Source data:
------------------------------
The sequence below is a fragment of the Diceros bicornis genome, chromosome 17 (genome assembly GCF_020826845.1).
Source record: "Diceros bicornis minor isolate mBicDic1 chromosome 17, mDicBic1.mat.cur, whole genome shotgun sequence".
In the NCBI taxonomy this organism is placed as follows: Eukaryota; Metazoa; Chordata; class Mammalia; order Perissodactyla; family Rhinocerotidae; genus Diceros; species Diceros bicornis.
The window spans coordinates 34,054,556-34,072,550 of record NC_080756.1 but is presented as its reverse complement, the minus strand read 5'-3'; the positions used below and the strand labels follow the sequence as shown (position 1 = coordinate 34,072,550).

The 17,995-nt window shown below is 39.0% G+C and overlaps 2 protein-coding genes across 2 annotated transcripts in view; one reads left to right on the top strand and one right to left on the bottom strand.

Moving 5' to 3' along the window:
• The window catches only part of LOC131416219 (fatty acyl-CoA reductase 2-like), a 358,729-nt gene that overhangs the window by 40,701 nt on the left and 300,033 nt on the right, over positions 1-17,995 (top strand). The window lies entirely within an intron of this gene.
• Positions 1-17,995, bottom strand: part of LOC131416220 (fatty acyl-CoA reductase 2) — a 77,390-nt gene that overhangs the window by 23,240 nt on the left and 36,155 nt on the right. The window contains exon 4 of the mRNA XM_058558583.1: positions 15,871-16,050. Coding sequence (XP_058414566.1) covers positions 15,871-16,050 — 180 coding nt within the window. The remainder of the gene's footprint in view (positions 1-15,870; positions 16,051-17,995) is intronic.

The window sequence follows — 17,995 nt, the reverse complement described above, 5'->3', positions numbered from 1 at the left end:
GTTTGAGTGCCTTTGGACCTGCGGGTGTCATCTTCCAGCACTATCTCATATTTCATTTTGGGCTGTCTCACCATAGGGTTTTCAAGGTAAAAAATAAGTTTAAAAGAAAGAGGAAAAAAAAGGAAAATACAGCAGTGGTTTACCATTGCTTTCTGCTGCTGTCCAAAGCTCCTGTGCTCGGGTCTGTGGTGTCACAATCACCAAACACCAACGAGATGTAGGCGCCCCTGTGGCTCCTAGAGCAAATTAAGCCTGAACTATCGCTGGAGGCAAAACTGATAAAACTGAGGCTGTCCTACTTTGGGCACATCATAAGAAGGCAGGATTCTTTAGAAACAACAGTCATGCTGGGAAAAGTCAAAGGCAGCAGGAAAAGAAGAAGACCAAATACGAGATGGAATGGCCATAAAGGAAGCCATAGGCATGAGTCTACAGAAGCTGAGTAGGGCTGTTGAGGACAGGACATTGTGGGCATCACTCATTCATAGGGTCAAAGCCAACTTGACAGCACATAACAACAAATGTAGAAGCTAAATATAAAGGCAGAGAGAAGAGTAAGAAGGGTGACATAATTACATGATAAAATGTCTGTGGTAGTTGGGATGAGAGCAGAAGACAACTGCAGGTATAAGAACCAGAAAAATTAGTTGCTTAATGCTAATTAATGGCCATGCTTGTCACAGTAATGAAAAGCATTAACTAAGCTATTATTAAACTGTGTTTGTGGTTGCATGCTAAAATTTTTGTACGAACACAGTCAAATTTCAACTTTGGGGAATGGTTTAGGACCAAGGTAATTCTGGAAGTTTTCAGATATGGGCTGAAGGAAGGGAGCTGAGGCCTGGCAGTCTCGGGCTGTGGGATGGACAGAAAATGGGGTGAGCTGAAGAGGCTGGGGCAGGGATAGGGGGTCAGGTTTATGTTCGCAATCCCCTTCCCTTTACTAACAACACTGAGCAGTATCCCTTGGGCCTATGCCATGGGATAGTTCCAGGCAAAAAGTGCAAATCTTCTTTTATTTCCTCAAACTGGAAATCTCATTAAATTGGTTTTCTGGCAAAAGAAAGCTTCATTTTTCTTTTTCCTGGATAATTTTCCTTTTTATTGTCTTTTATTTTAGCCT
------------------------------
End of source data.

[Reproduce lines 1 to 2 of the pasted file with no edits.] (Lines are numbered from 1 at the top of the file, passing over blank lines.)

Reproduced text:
The sequence below is a fragment of the Diceros bicornis genome, chromosome 17 (genome assembly GCF_020826845.1).
Source record: "Diceros bicornis minor isolate mBicDic1 chromosome 17, mDicBic1.mat.cur, whole genome shotgun sequence".